We examine how euro area (EA) monetary policy and recipient-country prudential policy interact to influence cross-border lending of French banks. We find that monetary spillovers via cross-border lending can be partially offset by prudential measures in receiving countries. We then explore heterogeneities, specifically by bank size and location of the affiliate (French HQ vs. affiliates based in the UK). We find that the response of lending from French HQ to EA monetary policy is less sensitive to recipient-country prudential policy for systemic banks (GSIBs) than for non-GSIBs’. In contrast, the response of lending from GSIBs’ affiliates in the UK is sensitive to recipient-country prudential policy. French GSIBs’ cross-border lending from French HQ responds differently than lending from international financial centres. We also find evidence that French GSIBs channel funds towards the UK in response to EA monetary policy, in a manner dampened by global prudential policy setting. These findings suggest the existence of a ‘London Bridge’: conditional on EA monetary policy, French GSIBs adjust their funds in the UK depending on global prudential policies and, from there, lend to third-party countries according to local prudential policies. Finally, we have similar findings for all EA-owned banks UK affiliates, suggesting a broader relevance for the London Bridge.
By combining the analysis of two unique confidential datasets, we examine how euro area (EA) monetary policy and recipient-country prudential policy interact to influence the cross-border lending of French banks from France and the UK. Unanticipated monetary policy shocks in a centre economy such as the EA are likely to lead to shifts in cross-border flows that could amplify or offset financial conditions abroad. International financial centres, such as the UK, are used to obtain, channel and optimise funding for large international banking groups – in particular those headquartered in continental Europe – implying that a share of those cross-border flows are likely to transit through them.
We find that French-owned banks significantly reduce (respectively increase) their international lending in response to tighter (respectively looser) EA monetary policy. Importantly, by allowing the prudential policy setting in recipient countries to interact with EA monetary policy, we find that prudential policy in the destination-country can partially offset this spillover. Specifically, countries with tighter prudential policy face a significantly smaller decline in their cross-border lending from France in response to a surprise euro area monetary policy tightening.
Benefiting from the granularity of our dataset, we then explore heterogeneities in that interaction, specifically the difference made by bank size and location of the affiliate (French headquarters vs. affiliates based in the UK, an international financial centre). For large French banking groups (GSIBs), the response of lending made from their French headquarters to EA monetary policy is not responsive to recipient-country prudential policies. In contrast, lending made by their affiliates located in London, a financial centre, does significantly respond to prudential policy in the final-destination country conditional on EA monetary policy. Conditioning on the effects of EA monetary policy, we then find that the cross-border lending of French GSIBs from France and from the UK is differently affected by recipient-country prudential policy, suggesting that the two entities engage in different types of lending. The opposite pattern stands for non-GSIBs: the response of their lending made from their French HQ to EA monetary policy is sensitive to recipient-country prudential policy.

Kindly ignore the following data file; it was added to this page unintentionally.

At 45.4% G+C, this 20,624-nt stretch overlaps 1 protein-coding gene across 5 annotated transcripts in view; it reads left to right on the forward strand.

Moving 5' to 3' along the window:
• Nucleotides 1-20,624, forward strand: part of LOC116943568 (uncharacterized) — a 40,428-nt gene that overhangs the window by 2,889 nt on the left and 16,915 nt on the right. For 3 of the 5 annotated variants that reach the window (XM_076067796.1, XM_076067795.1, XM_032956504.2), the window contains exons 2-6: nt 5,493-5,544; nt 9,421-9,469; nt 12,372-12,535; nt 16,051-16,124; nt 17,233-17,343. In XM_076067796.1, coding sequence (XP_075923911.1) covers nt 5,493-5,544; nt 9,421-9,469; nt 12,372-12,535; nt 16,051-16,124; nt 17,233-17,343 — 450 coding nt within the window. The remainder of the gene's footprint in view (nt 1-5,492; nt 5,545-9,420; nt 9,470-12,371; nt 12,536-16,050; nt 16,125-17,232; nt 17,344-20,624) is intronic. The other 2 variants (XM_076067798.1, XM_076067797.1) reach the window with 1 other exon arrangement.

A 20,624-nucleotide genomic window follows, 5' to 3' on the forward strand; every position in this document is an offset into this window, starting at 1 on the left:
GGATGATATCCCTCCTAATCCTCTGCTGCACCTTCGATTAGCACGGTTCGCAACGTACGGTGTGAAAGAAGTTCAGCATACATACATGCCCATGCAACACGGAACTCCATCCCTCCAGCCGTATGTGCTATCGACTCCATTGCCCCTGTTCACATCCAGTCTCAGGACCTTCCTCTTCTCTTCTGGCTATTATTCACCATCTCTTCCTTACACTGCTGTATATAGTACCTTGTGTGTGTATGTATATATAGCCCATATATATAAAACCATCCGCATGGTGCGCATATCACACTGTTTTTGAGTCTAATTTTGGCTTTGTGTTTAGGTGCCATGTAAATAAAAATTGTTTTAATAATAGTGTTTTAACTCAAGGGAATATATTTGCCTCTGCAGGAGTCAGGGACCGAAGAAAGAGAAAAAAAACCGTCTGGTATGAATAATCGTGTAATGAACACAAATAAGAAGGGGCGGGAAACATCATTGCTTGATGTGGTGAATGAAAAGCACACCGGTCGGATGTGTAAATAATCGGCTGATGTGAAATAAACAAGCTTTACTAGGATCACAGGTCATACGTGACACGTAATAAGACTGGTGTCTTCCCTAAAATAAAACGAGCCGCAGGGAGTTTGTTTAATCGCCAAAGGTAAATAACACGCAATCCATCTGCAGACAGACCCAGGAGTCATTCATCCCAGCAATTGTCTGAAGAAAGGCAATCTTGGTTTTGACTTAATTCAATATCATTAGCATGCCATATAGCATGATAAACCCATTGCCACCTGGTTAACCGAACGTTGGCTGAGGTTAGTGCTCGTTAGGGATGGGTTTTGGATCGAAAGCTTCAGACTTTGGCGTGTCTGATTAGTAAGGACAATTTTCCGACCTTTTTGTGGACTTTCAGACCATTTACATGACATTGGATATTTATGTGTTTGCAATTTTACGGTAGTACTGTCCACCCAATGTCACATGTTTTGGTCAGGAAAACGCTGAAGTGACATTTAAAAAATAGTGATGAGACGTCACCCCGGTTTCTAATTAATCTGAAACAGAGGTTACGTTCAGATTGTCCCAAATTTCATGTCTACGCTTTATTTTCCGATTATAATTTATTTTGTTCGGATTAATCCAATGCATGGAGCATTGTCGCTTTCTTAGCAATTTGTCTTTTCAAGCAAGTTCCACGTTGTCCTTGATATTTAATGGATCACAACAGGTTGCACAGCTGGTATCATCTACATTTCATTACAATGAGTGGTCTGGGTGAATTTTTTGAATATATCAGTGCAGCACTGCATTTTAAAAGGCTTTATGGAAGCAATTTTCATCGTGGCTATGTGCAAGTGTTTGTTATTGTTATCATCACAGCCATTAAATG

We finally find evidence that French GSIBs channel funds towards the UK in response to EA monetary policy, in a manner that is dampened by the global prudential policy setting.
Together, these findings suggest the existence of a two-arched ‘London Bridge’: conditional on EA monetary policy, French GSIBs adjust their funds in the UK in response to global prudential policies – first arch – and, from there, lend to third-party countries, responding to local prudential policies – second arch. Finally, we find evidence of a similar pattern – regarding the second arch – for all EA-owned bank affiliates in the UK, suggesting a broader relevance of the London Bridge.
Our findings suggest that prudential policies can help to insulate against the spillovers of centre-country monetary policy. From the perspective of smaller French non-GSIB cross-border lending, prudential policy offsets spillovers directly through lending from France. While, for larger French GSIBs, recipient-country prudential policy more strongly dampens fluctuations in cross-border lending channelled through international financial centres, such as London.
Updated on: 01/29/2020 17:11